Anonymous quotes, ominous reporting, social media scrubbings and statements - its been quite a week for the Arizona Cardinals and franchise quarterback Kyler Murray.
So what is really going on with the team and its star pupil? NFL Network Insider Ian Rapoport joined me on The Drive to dive deeper into the drama between team and QB.
Below is a transcription between Ian and myself this morning. To listen to the full interview where we talk not only Kyler and the Cardinals but other quarterback trades, you can listen here:
Do you think Kyler Murray's name will pop up in trade rumors this offseason?
"I would say based on the nature of the NFL trade market - probably. What happens is teams see a name in the media and think, wow - this guy could be traded off call. I'm sure its happened. I think we in the media probably make a little too much of it. Um, I don't believe Kyler Murray is going anywhere nor should he. If you're the Arizona Cardinals and this is your second crack at a first-round quarterback, and you finally got one and he's great. Why would you trade him? (Having said that) There are some things he can work on. I think that was well established last week. Some of those stories I thought were kind of odd. I didn't get it nor did I know where it was coming from, nor did I see the point of it. He's your quarterback, he's not perfect, he's got to get better, but I don't think he's going anywhere."
Are you talking specifically about accountability and being a bad teammate?
"The personal attacks using anonymous sources to launch personal attacks. You don't see a lot of that in journalism anymore. I was surprised. I would be curious to see who the source there was. I don't know. It was surprising to me; you just don't see a lot of that. Very odd thing and I can see why Kyler is pretty fired up about it."
How would you describe the dynamic between Kyler & Cardinals?
"The relationship that I think they have to fix. There is definitely some angst, definitely some tension. I think (Kyler) needs to do a better job of some of the leadership things that we take for granted that quarterbacks just do. You lead, you inspire, you talk to teammates at halftime. You help people. You're the face of a franchise. Going to events where you represent the organization. I think a lot of that, Kyler doesn't do. Which when you're a young kid and trying to find your way like that's okay. But when you become an older dude, and you really do become the face of the franchise and everyone needs a little more of you, then you have to give a little more. That's just life. Life as a celebrity is not perfect because a lot of people ask a lot of things from you but that's part of what you get. I think he sort of needs to grow into that role. I think he will. Similar to Aaron Rodgers and the Packer situation, sometimes it takes some real, hard conversations to get everyone to realize like this is what's expected of you."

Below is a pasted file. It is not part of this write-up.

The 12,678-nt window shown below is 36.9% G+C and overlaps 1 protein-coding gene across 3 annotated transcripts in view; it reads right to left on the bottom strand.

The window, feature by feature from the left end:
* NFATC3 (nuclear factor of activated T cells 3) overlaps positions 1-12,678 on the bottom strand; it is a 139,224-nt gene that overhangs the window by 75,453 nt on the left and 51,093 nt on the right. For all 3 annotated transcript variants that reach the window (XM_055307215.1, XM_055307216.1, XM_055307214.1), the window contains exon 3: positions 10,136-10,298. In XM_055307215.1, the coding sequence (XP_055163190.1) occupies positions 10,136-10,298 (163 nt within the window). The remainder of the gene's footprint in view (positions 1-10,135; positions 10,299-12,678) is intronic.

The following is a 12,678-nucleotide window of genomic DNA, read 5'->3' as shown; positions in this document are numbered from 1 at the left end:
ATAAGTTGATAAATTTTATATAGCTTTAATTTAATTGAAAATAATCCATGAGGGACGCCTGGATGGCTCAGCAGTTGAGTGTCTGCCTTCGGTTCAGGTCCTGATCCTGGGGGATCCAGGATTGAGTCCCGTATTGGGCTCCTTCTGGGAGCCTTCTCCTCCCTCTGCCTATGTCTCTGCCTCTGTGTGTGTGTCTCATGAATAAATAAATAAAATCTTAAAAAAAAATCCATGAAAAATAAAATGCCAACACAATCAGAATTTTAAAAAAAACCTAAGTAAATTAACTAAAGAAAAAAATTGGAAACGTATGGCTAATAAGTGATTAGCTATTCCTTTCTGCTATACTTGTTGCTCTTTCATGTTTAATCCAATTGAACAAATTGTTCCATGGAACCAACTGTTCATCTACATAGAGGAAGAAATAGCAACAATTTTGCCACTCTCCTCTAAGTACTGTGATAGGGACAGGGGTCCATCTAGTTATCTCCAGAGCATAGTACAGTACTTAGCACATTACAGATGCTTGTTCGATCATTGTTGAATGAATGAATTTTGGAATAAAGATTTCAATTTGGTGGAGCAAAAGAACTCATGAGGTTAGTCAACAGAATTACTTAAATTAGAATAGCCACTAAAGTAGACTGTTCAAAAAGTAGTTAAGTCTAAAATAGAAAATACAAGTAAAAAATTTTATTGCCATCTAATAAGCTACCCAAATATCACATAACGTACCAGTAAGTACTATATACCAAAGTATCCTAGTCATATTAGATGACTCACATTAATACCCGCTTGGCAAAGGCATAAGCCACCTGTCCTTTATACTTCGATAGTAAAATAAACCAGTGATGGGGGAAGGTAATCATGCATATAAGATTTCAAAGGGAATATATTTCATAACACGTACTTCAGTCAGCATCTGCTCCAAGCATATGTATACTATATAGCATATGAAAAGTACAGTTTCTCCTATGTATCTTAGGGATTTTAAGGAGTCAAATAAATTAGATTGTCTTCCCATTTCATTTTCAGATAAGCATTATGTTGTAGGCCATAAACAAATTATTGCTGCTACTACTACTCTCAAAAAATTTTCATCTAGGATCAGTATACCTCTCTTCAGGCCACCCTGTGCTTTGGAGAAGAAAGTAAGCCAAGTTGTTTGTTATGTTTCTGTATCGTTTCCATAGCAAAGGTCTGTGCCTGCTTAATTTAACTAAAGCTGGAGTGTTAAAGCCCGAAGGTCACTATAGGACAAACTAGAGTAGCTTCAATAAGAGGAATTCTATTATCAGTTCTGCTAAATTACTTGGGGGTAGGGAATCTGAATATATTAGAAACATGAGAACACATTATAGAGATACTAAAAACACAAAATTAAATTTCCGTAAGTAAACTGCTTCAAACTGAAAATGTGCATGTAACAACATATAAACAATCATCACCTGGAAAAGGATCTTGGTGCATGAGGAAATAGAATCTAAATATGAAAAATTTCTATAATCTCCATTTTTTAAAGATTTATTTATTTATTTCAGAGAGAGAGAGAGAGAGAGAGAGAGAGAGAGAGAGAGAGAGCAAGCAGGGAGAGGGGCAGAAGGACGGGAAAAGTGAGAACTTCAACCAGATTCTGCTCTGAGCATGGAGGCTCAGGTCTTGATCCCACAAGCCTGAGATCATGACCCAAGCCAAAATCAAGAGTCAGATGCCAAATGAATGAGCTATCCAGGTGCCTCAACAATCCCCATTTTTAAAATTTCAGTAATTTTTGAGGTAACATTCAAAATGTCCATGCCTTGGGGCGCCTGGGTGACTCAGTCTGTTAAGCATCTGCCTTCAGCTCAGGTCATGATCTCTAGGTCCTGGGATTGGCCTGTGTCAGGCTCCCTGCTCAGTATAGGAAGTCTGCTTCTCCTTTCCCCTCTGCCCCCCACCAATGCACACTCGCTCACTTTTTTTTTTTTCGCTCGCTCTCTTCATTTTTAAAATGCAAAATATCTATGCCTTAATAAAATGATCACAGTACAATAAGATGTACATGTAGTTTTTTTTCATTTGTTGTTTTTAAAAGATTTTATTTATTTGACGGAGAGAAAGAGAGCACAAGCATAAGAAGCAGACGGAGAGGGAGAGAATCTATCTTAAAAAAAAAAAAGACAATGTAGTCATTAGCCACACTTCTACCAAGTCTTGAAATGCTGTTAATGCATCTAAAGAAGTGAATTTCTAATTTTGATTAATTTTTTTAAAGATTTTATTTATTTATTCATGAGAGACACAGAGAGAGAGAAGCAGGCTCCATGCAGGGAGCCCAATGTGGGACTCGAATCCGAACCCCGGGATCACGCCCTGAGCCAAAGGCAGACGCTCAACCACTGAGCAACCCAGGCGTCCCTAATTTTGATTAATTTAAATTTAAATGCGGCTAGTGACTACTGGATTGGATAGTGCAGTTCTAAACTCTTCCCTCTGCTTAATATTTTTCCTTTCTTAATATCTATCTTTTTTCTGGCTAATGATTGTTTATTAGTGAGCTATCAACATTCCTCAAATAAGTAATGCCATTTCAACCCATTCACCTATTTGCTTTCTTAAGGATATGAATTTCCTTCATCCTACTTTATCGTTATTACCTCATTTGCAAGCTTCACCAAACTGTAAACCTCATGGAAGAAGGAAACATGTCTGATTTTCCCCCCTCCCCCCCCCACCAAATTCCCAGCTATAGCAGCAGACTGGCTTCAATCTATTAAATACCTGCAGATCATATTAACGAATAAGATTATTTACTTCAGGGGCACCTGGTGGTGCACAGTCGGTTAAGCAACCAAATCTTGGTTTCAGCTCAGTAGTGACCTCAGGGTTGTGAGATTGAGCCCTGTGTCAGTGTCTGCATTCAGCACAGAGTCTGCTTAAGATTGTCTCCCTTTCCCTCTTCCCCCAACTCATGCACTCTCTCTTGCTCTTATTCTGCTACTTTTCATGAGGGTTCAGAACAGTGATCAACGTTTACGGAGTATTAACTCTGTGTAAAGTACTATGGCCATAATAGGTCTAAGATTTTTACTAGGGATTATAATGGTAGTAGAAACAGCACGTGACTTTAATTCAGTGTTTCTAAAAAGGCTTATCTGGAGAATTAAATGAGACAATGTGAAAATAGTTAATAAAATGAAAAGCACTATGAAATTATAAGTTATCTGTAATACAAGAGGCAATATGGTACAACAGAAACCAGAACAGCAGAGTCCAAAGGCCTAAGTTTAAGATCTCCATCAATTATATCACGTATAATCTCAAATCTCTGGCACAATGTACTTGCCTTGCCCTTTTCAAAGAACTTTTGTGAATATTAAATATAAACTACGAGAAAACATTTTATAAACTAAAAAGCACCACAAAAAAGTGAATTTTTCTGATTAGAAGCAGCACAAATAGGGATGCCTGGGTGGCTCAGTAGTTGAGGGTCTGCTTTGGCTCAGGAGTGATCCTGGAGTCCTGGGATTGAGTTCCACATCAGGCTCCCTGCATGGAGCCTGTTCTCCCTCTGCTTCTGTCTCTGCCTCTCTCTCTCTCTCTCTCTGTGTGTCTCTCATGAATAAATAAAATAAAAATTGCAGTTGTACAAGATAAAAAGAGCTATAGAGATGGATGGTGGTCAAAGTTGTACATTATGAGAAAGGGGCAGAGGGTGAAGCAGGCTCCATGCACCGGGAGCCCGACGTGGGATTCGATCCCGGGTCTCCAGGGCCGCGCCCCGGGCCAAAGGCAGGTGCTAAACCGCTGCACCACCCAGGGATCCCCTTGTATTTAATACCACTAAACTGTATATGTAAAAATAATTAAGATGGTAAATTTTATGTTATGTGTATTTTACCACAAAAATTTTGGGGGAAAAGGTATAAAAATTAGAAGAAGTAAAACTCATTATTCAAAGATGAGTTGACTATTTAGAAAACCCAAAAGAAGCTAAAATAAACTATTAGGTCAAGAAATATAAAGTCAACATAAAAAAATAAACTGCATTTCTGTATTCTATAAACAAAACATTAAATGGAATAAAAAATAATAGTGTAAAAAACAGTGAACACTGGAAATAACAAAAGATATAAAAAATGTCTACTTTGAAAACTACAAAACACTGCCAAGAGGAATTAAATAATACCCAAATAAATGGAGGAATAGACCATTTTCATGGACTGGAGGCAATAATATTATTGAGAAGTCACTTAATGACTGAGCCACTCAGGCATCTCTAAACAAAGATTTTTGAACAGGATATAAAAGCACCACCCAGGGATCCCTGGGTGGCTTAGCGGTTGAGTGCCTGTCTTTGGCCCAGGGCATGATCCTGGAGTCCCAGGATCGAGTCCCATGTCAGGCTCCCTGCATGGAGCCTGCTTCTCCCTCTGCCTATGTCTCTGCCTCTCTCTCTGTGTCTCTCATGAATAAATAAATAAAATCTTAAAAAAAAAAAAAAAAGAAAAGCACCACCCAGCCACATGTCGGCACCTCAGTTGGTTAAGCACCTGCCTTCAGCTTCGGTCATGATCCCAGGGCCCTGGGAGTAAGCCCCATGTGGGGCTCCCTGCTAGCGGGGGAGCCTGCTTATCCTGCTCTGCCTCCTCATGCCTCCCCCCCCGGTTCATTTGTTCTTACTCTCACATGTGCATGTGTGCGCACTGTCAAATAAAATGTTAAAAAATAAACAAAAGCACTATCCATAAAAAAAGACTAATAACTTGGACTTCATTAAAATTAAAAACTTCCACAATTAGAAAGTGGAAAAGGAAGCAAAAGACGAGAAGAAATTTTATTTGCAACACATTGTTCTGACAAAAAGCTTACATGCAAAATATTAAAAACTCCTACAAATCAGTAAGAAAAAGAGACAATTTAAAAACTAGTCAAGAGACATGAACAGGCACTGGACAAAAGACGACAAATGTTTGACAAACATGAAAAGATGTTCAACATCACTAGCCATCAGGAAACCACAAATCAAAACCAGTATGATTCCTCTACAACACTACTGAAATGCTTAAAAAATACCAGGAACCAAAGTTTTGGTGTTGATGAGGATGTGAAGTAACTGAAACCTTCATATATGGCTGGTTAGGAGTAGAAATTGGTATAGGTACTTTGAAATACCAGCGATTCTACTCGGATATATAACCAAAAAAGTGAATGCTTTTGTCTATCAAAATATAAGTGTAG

If nothing changes, how does anything change?
"I do think something has to change. Whether it something as simple as Kyler saying, I'm going to try to get better, I'm going to try focus on my teammates a little more, have better body language and react better in the moment. I think that's in his best interest to get better at. So, I do think some of that stuff will change. If they can do a contract extension, I think some of this will get easier. A lot of times when you have a contract issue, that highlights everything else. We see it all the time in the NFL. Little issues become big issues. I think if a contract was done, I think a lot of this stuff would be a little easier to deal with."
Is this all on Kyler Murray or do the Cardinals share the burden?
"I think the Cardinals equation is more on the field. Nobody likes how the end of the season ended. I don't know if that's anybody's, quote-on-quote, fault but if there's something that has to get better from the Cardinals standpoint, it has to find a better way to have a better football team at the end of the year."